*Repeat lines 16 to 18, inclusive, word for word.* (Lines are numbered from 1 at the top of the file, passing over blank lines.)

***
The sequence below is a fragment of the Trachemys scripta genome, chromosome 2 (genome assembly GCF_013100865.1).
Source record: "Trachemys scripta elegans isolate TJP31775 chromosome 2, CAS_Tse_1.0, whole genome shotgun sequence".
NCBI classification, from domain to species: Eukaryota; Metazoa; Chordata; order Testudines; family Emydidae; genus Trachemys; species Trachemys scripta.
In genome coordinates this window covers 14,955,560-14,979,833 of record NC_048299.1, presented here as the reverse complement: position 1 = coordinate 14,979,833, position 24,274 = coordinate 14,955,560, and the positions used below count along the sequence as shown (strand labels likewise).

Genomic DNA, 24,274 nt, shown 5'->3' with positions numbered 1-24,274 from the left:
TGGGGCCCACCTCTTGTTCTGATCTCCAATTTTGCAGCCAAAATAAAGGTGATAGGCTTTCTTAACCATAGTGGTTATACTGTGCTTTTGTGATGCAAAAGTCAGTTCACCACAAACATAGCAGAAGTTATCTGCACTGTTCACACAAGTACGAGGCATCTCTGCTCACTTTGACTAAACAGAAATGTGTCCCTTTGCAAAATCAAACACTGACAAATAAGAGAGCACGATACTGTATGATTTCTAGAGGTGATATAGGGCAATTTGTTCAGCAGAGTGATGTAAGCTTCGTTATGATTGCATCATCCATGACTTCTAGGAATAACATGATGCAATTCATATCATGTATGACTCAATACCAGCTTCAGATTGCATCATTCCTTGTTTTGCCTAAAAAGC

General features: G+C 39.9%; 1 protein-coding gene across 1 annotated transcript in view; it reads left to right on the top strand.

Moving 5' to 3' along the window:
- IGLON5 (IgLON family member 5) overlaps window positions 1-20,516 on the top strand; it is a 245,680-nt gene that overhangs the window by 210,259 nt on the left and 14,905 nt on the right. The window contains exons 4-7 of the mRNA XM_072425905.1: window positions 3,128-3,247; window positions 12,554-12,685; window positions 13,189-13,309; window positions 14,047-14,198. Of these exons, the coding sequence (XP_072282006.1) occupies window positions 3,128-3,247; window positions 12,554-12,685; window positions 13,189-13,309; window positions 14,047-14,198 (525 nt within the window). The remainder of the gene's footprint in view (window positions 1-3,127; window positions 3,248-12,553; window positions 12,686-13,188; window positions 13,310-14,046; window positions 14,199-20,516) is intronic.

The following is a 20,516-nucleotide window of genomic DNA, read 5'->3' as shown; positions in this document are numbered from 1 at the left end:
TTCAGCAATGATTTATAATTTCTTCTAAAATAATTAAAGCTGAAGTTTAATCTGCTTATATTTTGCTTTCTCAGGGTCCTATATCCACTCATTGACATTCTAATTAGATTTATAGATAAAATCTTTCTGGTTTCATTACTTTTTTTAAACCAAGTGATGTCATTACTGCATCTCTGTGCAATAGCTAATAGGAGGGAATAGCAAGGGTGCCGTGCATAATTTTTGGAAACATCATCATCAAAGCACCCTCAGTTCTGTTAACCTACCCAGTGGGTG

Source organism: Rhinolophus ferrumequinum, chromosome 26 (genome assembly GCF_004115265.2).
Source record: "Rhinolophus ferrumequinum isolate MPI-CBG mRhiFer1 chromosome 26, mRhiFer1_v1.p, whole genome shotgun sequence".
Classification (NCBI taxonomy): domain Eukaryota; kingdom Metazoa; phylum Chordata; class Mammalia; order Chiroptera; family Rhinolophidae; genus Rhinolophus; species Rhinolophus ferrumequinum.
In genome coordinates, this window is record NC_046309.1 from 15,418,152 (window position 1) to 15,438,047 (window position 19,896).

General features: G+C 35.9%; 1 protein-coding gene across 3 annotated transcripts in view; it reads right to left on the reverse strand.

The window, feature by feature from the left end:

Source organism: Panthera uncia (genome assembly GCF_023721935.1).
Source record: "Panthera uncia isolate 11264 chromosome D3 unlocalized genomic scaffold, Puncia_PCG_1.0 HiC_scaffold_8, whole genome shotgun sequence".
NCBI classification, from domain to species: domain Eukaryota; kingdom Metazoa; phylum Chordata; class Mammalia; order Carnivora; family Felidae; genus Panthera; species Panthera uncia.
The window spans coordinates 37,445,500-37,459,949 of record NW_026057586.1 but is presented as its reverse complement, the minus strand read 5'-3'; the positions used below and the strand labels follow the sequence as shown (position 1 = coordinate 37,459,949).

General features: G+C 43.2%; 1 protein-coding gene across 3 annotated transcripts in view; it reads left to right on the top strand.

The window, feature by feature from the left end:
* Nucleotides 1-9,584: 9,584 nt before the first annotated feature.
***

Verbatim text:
General features: G+C 35.9%; 1 protein-coding gene across 3 annotated transcripts in view; it reads right to left on the reverse strand.

The window, feature by feature from the left end:

Source organism: Panthera uncia (genome assembly GCF_023721935.1).